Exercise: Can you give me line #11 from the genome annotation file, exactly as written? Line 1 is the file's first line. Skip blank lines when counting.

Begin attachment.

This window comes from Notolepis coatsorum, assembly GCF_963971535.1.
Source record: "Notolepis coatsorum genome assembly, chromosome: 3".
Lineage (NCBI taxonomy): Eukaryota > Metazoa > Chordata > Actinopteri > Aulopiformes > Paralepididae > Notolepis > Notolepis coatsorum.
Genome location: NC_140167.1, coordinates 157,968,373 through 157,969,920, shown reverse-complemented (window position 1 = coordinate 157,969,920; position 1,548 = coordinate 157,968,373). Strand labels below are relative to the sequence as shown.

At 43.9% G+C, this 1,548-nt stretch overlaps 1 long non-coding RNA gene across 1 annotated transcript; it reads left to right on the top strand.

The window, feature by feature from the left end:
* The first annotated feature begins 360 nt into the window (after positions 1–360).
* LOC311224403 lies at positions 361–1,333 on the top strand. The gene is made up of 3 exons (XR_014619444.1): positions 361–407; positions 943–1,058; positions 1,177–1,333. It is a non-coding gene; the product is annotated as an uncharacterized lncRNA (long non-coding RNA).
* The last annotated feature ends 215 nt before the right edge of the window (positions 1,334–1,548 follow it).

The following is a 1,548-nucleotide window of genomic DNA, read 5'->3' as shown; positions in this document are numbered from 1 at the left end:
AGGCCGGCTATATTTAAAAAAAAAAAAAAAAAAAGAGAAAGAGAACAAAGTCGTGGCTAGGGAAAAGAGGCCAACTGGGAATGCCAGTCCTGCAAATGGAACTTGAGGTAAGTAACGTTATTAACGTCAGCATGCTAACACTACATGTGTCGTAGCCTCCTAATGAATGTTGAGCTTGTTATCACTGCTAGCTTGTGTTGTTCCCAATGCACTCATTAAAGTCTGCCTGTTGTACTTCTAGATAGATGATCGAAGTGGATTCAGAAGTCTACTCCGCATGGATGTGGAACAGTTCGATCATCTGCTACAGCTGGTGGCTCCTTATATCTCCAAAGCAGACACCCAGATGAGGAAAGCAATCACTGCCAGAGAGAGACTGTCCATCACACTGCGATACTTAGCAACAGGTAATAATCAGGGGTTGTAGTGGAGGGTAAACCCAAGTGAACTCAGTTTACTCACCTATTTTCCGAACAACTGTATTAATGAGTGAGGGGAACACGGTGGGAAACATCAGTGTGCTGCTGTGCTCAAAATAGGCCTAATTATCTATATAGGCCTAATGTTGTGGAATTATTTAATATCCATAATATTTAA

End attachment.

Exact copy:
AGGCCGGCTATATTTAAAAAAAAAAAAAAAAAAAGAGAAAGAGAACAAAGTCGTGGCTAGGGAAAAGAGGCCAACTGGGAATGCCAGTCCTGCAAATGGAACTTGAGGTAAGTAACGTTATTAACGTCAGCATGCTAACACTACATGTGTCGTAGCCTCCTAATGAATGTTGAGCTTGTTATCACTGCTAGCTTGTGTTGTTCCCAATGCACTCATTAAAGTCTGCCTGTTGTACTTCTAGATAGATGATCGAAGTGGATTCAGAAGTCTACTCCGCATGGATGTGGAACAGTTCGATCATCTGCTACAGCTGGTGGCTCCTTATATCTCCAAAGCAGACACCCAGATGAGGAAAGCAATCACTGCCAGAGAGAGACTGTCCATCACACTGCGATACTTAGCAACAGGTAATAATCAGGGGTTGTAGTGGAGGGTAAACCCAAGTGAACTCAGTTTACTCACCTATTTTCCGAACAACTGTATTAATGAGTGAGGGGAACACGGTGGGAAACATCAGTGTGCTGCTGTGCTCAAAATAGGCCTAATTATCTATATAGGCCTAATGTTGTGGAATTATTTAATATCCATAATATTTAA